with the algebraic closure of $\mathbb{F}_2 $. What makes all of this somewhat confusing is that Cantor had already defined a (badly behaving) addition, multiplication and exponentiation on ordinal numbers. To distinguish between the Cantor/Conway arithmetics, Conway (and later Lenstra) adopt the convention that any expression between square brackets refers to Cantor-arithmetic and un-squared ones to Conway’s. So, in the description of the algebraic closure just given $[ \omega^{\omega^{\omega}} ] $ is the ordinal defined by Cantor-exponentiation, whereas the exotic identity we started out with refers to Conway’s arithmetic on ordinal numbers.

Let’s recall briefly Cantor’s ordinal arithmetic. An ordinal number $\alpha $ is the order-type of a totally ordered set, that is, if there is an order preserving bijection between two totally ordered sets then they have the same ordinal number (or you might view $\alpha $ itself as a totally ordered set, namely the set of all strictly smaller ordinal numbers, so e.g. $0= \emptyset,1= { 0 },2={ 0,1 },\ldots $).

For two ordinals $\alpha $ and $\beta $, the addition $[\alpha + \beta ] $ is the order-type of the totally ordered set $\alpha \sqcup \beta $ (the disjoint union) ordered compatible with the total orders in $\alpha $ and $\beta $ and such that every element of $\beta $ is strictly greater than any element from $\alpha $. Observe that this definition depends on the order of the two factors. For example,$ [1 + \omega] = \omega $ as there is an order preserving bijection ${ \tilde{0},0,1,2,\ldots } \rightarrow { 0,1,2,3,\ldots } $ by $\tilde{0} \mapsto 0,n \mapsto n+1 $. However, $\omega \not= [\omega + 1] $ as there can be no order preserving bijection ${ 0,1,2,\ldots } \rightarrow { 0,1,2,\ldots,0_{max} } $ as the first set has no maximal element whereas the second one does. So, Cantor’s addition has the bad property that it may be that $[\alpha + \beta] \not= [\beta + \alpha] $.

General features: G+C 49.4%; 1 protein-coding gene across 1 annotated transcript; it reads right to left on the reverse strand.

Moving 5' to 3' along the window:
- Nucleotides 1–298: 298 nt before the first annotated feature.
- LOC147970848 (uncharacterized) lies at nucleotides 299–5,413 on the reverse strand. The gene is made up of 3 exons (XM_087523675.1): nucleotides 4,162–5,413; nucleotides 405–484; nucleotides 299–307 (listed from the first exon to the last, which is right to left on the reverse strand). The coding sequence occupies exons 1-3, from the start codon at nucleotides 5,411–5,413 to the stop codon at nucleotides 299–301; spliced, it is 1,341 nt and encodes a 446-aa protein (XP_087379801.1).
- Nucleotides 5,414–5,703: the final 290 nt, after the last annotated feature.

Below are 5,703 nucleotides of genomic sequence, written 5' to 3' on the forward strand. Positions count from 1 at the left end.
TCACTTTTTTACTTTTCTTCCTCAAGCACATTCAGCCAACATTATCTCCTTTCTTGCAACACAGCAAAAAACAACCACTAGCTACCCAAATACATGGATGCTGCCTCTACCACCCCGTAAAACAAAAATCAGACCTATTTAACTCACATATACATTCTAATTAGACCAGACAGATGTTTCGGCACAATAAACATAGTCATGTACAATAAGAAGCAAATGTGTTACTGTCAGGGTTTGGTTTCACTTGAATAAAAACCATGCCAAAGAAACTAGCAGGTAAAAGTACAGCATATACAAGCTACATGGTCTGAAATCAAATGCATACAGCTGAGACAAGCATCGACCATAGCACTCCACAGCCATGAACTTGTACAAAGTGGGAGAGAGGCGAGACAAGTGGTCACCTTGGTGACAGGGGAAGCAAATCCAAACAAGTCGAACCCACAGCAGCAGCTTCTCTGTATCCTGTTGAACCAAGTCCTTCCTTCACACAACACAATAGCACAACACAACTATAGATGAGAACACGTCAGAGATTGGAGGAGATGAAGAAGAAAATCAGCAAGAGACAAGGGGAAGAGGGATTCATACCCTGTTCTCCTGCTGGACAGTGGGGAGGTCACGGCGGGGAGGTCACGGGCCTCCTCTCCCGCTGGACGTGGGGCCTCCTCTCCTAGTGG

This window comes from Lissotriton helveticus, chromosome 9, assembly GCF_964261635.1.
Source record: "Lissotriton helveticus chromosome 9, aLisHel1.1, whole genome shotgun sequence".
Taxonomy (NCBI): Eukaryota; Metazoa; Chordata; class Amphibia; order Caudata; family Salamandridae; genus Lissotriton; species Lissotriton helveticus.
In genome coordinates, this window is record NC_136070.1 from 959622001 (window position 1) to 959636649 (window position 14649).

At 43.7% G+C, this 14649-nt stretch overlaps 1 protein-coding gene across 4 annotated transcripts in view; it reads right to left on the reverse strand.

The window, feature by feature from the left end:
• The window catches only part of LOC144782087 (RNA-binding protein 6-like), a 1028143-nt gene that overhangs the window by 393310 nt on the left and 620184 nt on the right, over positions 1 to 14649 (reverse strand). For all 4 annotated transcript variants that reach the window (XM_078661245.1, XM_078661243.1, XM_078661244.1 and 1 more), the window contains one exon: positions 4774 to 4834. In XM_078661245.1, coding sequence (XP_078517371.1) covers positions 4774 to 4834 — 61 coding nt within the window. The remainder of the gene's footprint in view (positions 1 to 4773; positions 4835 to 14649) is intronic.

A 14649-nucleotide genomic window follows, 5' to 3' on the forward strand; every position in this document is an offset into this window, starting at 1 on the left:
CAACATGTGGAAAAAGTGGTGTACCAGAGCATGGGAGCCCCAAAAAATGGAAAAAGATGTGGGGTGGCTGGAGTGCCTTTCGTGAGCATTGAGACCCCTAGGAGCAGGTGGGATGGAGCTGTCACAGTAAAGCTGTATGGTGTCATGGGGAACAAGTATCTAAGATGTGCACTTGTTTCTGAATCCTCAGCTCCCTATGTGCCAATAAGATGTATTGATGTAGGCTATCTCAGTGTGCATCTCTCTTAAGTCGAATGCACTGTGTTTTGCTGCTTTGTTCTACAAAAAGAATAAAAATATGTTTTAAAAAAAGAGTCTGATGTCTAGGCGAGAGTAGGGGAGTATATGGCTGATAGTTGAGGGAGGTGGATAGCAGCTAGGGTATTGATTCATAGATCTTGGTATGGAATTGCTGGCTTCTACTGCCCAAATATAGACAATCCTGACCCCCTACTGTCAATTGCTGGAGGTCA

The Cantor-multiplication $ \alpha . \beta $ is the order-type of the product-set $\alpha \times \beta $ ordered via the last differing coordinate. Again, this product has the bad property that it may happen that $[\alpha . \beta] \not= [\beta . \alpha] $ (for example $[2 . \omega ] \not=[ \omega . 2 ] $). Finally, the exponential $\beta^{\alpha} $ is the order type of the set of all maps $f~:~\alpha \rightarrow \beta $ such that $f(a) \not=0 $ for only finitely many $a \in \alpha $, and ordered via the last differing function-value.

Cantor’s arithmetic allows normal-forms for ordinal numbers. More precisely, with respect to any ordinal number $\gamma \geq 2 $, every ordinal number $\alpha \geq 1 $ has a unique expression as

$\alpha = [ \gamma^{\alpha_0}.\eta_0 + \gamma^{\alpha_1}.\eta_1 + \ldots + \gamma^{\alpha_m}.\eta_m] $